The first full day of operation for the Colleton Solar Farm was December 21, 2013. In its first year, through December 20, 2014, the 15-acre site generated 4,687 megawatt-hours (MWh), which was 5 percent more than expected in year one. That extra energy is enough to power more than 1,200 light bulbs (60 watts) for eight hours a day. All told, the 3-megawatt complex provides enough energy to power more than 300 homes.
Data also indicates that tracking panels that follow the sun generate power for about 3 ½ hours longer than the fixed panels during the longest days of summer. Nearly two hours of that time is electricity delivered during the afternoon peak of power demand.
The solution to the storm issue is well known: distribute power enough that not everything is in the one storm’s path, and so not everything is one type of power source, as in wind generates more during storms. See Andy Brock, Statehouse Report, 27 November 2015, Wind energy could bring big payoff to state.
For what Colleton Solar farm is generating right now, see its live data.
And for a bit of what Santee Cooper didn’t mention in its press releases above, see Sammy Fretwell, The Herald, 27 November 2015, SC utility involved in solar dust-up,
Hamilton Davis, energy director for the [S.C. Coastal Conservation League], said Santee Cooper’s plan “runs counter” to what other power companies are doing in South Carolina. SCE&G and Duke have more customer friendly plans, he said.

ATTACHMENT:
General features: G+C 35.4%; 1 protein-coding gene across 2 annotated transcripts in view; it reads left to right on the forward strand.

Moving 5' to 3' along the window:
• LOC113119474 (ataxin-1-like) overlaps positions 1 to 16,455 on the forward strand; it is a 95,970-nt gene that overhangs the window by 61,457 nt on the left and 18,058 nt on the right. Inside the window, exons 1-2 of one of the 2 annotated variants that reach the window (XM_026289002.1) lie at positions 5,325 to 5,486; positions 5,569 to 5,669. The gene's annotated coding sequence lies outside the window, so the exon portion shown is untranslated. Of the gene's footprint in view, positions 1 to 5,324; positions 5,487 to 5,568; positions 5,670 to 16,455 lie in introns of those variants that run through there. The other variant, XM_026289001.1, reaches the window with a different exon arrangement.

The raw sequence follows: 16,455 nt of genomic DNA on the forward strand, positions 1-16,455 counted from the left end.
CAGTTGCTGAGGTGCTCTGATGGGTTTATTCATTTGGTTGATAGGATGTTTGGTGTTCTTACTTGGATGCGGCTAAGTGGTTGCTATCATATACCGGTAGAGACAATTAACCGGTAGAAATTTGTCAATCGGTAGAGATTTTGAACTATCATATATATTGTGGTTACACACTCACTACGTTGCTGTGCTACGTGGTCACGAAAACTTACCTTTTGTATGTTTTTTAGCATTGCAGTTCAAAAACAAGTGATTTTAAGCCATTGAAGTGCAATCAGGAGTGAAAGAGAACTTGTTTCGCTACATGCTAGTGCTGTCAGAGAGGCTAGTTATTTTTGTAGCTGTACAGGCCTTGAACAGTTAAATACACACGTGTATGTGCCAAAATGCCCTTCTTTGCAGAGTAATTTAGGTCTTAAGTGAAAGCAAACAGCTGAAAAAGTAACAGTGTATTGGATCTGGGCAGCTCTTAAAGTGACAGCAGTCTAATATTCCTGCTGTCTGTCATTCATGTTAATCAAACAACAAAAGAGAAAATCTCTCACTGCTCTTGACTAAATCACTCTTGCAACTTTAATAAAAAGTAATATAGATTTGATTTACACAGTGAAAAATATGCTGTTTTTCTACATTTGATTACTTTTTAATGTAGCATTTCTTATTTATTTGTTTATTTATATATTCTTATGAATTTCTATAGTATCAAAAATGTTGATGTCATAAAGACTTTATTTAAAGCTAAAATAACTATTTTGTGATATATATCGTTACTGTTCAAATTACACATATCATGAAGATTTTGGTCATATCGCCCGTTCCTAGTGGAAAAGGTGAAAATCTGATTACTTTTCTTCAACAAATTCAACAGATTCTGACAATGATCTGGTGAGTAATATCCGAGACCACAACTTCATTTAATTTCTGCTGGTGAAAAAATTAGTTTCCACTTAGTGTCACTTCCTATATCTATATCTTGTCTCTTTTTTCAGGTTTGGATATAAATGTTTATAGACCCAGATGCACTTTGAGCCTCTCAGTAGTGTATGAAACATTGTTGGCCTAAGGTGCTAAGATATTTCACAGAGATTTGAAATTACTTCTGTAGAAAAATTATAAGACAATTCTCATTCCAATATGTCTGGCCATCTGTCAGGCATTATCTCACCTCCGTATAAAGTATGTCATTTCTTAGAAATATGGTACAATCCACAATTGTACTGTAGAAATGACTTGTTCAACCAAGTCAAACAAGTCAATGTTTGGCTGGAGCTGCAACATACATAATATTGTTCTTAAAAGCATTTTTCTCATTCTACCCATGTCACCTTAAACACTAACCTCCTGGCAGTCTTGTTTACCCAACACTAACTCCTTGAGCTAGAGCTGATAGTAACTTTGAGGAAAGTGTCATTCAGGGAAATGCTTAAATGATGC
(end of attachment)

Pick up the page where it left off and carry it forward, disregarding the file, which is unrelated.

Davis said the Santee Cooper plan has a number of problems, including:
- Extra charges on sun-powered homes for the use of utility lines, power poles and other costs.
- Poor rates for extra solar power that homes produce and sell back to the power grid. Santee Cooper charges residential customers about 11 cents per kilowatt hour to buy energy. But the company would buy back excess solar power for substantially less.
While Santee Cooper’s incentives package could offset some of those costs, Davis said it’s so complex few people will bother to use it. As a result, rooftop solar for businesses and homeowners won’t expand the way it should, he said.
“It is insanely complicated,” Davis said of the solar incentive plan. “Nobody is going to use this. From a customer perspective, this is almost impenetrable.”